D/W: Marielle Heller. DP: Brandon Trost. Starring: Bel Powley, Alexander Skarsgard, Kristen Wiig, Christopher Meloni, Abby Wait, Madeleine Waters, Austin Lyon, Margarita Leveiva. Based on Phoebe Gloeckner’s 2002 novel The Diary of a Teenage Girl: An Account in Words and Pictures.
Another Sundance darling is making its transatlantic appearance in cinemas. The Diary of a Teenage Girl is not to be missed. Writer and director Marielle Heller first adapted Gloeckner’s novel into a stage play. A self declared labor of love, Heller handles the material deftly and presents a first feature that is nuanced, complex and hybrid, like its source material.
The film follows Minnie, played by British newcomer Bel Powley, as she handles being fifteen and losing her virginity to her mom’s boyfriend Monroe (Alexander Skarsgard). Telling her story into microphone set into a tape deck, she recounts her experiences while the film takes us forward with the events that transpire through the affair. Minnie is a budding cartoonist like Gloeckner, and the film incorporates animation and drawings like the novel. These sequences and additions work seamlessly and help visualize a story told through Minnie’s eyes.
Thankfully, The Diary of a Teenage Girl deals with its subject and illegal underage affair deftly and tenderly. Powley is able to play a spunky fifteen whose body language literally straddles the world of children and adulthood. Her voice-over avoids sugary saturation and rather fluctuates with the intensities of first sexual experiences. Skarsgard handles Monroe well, not letting the relationship sink into predator land. Rather Skarsgard, who’s best performance yet is 2012’s What Maise Knew, gives sexuality and life to a man clearly at odds with himself. He is matched well with Kristen Wiig as Minnie’s mom. More a figure and sometimes an event than an active parent, Wiig’s vain Charlotte balances the adolescent wanderings of her daughter. She seems to not have grown up yet either.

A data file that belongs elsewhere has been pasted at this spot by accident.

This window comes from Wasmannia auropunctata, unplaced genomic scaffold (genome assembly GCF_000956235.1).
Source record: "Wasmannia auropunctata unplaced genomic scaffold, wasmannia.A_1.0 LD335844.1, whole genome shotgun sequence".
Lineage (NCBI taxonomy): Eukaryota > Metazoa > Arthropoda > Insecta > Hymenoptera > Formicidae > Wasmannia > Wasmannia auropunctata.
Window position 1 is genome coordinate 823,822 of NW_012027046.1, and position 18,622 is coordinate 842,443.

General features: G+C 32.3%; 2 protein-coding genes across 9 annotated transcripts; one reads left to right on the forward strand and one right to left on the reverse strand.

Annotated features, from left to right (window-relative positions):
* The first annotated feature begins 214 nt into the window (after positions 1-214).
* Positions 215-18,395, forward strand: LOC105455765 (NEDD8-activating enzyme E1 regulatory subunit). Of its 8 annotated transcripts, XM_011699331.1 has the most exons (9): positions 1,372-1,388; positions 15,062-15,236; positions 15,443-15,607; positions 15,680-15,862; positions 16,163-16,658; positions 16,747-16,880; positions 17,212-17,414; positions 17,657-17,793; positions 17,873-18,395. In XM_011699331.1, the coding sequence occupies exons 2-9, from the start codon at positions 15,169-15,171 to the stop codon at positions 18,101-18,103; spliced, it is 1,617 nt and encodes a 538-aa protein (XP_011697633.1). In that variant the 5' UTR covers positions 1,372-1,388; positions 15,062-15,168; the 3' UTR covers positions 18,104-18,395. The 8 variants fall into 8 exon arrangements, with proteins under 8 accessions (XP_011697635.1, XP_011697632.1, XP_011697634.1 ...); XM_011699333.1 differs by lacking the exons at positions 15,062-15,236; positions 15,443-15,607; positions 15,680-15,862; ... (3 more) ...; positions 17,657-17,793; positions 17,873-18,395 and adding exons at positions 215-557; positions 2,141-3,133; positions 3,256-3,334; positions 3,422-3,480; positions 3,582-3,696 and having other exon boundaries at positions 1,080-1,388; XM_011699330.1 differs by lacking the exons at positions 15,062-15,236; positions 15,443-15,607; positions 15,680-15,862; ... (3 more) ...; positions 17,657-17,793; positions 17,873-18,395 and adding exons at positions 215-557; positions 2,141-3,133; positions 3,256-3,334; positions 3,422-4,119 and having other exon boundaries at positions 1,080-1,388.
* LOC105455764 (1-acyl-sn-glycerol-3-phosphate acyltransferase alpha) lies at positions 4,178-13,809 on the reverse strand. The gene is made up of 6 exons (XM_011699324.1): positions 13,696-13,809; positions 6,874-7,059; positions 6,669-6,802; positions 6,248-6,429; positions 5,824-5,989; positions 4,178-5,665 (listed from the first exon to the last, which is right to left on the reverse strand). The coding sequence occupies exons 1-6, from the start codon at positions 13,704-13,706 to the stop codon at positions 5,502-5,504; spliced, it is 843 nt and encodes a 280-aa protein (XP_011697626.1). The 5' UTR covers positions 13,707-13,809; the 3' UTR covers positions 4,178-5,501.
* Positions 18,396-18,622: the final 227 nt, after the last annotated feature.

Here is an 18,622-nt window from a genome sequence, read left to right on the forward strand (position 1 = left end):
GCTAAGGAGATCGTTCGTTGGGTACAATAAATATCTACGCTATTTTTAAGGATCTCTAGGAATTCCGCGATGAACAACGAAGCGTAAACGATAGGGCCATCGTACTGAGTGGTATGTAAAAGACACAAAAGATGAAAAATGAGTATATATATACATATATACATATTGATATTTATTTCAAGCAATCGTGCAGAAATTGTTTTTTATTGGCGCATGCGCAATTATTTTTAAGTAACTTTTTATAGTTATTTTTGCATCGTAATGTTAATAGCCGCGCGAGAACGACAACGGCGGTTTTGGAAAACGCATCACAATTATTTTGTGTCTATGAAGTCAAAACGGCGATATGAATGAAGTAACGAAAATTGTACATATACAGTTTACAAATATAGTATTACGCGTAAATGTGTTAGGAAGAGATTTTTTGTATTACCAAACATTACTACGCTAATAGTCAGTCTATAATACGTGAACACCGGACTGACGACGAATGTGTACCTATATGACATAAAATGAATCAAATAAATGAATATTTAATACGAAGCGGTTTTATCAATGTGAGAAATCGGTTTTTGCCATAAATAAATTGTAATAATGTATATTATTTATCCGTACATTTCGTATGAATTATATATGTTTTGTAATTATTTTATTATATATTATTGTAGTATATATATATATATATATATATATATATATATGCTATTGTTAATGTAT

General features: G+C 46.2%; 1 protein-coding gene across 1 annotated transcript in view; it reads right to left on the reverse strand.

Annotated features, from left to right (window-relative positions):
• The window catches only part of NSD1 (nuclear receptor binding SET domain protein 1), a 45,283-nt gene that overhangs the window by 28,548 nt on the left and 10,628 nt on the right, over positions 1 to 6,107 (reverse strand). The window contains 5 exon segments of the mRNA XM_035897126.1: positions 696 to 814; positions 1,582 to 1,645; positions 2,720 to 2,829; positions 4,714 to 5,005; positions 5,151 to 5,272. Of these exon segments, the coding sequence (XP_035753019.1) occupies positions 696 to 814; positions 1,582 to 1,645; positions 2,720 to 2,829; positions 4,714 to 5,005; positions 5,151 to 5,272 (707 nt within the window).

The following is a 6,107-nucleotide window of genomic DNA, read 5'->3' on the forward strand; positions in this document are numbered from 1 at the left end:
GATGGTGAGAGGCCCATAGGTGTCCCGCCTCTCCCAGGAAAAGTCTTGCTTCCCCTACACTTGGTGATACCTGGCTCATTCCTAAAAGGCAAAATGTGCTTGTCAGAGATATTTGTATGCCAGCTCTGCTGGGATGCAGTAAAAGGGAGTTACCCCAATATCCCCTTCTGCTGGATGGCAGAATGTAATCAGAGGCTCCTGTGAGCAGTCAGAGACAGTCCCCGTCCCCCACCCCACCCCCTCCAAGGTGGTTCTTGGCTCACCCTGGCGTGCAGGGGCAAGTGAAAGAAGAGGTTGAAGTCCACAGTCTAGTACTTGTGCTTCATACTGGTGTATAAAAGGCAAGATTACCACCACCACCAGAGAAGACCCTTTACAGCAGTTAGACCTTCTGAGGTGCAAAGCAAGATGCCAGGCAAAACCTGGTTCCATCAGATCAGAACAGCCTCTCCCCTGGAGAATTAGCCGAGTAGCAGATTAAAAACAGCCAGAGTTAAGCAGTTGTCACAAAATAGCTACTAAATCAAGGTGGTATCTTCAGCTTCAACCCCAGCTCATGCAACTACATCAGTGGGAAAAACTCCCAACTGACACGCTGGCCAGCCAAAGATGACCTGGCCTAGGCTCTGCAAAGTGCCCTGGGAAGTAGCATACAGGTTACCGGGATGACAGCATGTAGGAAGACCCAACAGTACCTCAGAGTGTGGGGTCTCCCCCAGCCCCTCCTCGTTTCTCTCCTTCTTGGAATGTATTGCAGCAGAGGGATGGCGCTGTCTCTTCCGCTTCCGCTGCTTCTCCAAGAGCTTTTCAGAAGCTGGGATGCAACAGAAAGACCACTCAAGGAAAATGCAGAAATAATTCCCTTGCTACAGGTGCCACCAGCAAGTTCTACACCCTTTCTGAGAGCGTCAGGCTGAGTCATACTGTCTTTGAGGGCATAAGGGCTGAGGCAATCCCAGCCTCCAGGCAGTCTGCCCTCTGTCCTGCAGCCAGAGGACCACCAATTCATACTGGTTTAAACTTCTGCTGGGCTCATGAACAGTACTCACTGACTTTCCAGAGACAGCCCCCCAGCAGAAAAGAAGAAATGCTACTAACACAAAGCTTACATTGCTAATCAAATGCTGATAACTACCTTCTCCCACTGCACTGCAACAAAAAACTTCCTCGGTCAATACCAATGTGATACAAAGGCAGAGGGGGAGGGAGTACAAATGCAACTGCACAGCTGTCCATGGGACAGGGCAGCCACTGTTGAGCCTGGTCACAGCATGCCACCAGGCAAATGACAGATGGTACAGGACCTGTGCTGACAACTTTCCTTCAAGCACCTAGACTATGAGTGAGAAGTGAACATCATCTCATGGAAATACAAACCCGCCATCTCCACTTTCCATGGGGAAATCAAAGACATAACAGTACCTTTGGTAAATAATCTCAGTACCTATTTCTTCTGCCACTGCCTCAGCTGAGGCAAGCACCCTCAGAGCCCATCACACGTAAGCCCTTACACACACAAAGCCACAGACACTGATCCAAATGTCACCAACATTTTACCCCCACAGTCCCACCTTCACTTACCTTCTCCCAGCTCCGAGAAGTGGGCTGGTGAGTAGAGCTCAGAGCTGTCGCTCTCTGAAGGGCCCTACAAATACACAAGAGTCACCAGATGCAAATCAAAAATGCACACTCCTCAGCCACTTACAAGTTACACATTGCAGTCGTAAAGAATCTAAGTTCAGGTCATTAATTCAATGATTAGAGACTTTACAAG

The Diary of a Teenage Girl is set in 1976 San Francisco, which provides a specific moment in American history with drugs, fashion, and more. The film has a terrific sense of place, and Jonah Markowitz’s production design is layered and alive. The use of color is fabulous; it’s hard to forget the crushed velvet mustard colored blanket on Monroe’s bed. For a first time costume director, who is Heller’s sister-in-law, Carmen Grande is on point without pastiche. The look of the film is topical, not a bad moment for its marketing.
Here in the UK, the film is rated 18 and over. A fascinating contradiction to the fact it is told by a fifteen year old. Somehow ‘strong sex,’ which is listed as the only reason for the rating, prevents teenagers from actually seeing the film; whereas violence is nearly thrown at children in films rated PG. Compared to typical teen genre films, The Diary of a Teenage Girl actually works towards communicating the complexities of any teenage experience, especially a sexual one. (I think Perks of Being a Wallflower handled this well too). Certain things are universal yes, but certain films deal with characters, not archetypes, who make mistakes like we all do–blood stains and all.